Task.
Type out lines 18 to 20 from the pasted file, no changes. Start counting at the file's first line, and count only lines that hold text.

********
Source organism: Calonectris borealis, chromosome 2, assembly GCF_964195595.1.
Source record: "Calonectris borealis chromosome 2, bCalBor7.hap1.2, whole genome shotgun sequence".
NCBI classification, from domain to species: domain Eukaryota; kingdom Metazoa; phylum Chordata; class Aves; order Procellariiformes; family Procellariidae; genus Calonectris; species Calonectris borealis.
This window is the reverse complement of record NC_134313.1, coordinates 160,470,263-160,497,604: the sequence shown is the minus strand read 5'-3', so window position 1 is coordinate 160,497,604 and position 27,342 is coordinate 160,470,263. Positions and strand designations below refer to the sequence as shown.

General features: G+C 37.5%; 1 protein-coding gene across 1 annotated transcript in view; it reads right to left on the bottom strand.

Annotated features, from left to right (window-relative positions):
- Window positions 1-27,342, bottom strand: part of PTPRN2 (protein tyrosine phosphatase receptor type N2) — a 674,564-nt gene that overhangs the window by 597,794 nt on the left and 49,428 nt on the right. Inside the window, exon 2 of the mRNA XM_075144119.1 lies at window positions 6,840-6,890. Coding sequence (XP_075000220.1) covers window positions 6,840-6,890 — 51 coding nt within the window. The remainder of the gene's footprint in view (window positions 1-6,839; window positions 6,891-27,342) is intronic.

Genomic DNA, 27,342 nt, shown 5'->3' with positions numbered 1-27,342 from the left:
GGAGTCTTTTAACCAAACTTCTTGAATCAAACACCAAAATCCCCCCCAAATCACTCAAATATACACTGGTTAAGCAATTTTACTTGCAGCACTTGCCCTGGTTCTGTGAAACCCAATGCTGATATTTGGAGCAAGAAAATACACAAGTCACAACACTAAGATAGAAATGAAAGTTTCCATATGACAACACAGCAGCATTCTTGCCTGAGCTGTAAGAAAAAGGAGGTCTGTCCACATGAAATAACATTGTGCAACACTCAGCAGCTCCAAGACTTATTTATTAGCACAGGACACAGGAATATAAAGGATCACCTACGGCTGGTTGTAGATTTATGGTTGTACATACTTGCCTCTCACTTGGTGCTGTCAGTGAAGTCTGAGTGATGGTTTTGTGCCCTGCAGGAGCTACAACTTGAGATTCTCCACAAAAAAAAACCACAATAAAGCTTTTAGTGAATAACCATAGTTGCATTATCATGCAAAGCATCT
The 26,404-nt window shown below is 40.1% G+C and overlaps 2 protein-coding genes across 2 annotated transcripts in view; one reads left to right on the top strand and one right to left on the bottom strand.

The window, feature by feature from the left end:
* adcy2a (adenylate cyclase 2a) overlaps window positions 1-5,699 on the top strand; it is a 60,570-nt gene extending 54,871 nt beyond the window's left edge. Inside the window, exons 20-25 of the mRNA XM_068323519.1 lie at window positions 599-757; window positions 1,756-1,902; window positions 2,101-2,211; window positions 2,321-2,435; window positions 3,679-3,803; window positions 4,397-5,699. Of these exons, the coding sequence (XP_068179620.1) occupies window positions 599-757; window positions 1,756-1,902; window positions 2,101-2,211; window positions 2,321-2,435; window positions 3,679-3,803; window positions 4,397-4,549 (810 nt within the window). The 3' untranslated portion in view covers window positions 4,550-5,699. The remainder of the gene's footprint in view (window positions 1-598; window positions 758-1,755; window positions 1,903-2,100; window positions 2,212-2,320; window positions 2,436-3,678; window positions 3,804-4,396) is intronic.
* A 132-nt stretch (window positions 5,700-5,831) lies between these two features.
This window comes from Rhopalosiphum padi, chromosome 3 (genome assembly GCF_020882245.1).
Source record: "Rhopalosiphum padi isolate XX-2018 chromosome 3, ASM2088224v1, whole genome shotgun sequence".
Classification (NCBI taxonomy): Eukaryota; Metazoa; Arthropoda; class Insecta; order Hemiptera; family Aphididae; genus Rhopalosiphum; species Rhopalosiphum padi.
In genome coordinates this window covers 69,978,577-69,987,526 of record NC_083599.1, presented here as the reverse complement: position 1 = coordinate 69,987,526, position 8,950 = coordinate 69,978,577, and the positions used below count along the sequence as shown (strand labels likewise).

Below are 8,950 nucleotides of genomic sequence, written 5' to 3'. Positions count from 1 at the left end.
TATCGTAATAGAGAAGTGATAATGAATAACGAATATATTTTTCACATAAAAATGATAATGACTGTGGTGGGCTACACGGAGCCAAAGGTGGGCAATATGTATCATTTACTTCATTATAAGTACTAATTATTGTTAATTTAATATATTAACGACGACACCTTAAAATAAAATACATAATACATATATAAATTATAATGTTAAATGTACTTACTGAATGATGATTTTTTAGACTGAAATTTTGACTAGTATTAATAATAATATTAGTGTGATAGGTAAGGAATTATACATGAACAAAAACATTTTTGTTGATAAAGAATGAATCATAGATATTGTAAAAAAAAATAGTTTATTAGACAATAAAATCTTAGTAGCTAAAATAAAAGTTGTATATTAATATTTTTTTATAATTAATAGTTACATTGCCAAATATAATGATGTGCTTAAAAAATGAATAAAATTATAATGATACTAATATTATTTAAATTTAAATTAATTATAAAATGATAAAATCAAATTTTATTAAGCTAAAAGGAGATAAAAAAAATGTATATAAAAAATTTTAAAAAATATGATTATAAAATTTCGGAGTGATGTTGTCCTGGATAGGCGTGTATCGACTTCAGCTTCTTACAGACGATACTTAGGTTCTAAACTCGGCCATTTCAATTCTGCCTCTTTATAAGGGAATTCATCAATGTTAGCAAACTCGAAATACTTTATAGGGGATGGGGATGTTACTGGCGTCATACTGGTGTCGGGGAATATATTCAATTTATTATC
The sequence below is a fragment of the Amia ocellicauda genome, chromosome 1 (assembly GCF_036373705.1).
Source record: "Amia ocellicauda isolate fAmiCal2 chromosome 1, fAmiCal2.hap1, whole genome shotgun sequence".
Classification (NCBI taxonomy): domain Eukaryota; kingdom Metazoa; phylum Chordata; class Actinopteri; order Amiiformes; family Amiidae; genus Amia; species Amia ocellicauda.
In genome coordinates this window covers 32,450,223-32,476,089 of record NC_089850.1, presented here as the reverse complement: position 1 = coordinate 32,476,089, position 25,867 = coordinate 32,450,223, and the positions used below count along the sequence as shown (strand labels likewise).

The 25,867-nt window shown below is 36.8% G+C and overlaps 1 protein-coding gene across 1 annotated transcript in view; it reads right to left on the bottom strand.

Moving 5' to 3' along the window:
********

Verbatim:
Below are 8,950 nucleotides of genomic sequence, written 5' to 3'. Positions count from 1 at the left end.
TATCGTAATAGAGAAGTGATAATGAATAACGAATATATTTTTCACATAAAAATGATAATGACTGTGGTGGGCTACACGGAGCCAAAGGTGGGCAATATGTATCATTTACTTCATTATAAGTACTAATTATTGTTAATTTAATATATTAACGACGACACCTTAAAATAAAATACATAATACATATATAAATTATAATGTTAAATGTACTTACTGAATGATGATTTTTTAGACTGAAATTTTGACTAGTATTAATAATAATATTAGTGTGATAGGTAAGGAATTATACATGAACAAAAACATTTTTGTTGATAAAGAATGAATCATAGATATTGTAAAAAAAAATAGTTTATTAGACAATAAAATCTTAGTAGCTAAAATAAAAGTTGTATATTAATATTTTTTTATAATTAATAGTTACATTGCCAAATATAATGATGTGCTTAAAAAATGAATAAAATTATAATGATACTAATATTATTTAAATTTAAATTAATTATAAAATGATAAAATCAAATTTTATTAAGCTAAAAGGAGATAAAAAAAATGTATATAAAAAATTTTAAAAAATATGATTATAAAATTTCGGAGTGATGTTGTCCTGGATAGGCGTGTATCGACTTCAGCTTCTTACAGACGATACTTAGGTTCTAAACTCGGCCATTTCAATTCTGCCTCTTTATAAGGGAATTCATCAATGTTAGCAAACTCGAAATACTTTATAGGGGATGGGGATGTTACTGGCGTCATACTGGTGTCGGGGAATATATTCAATTTATTATC
The sequence below is a fragment of the Amia ocellicauda genome, chromosome 1 (assembly GCF_036373705.1).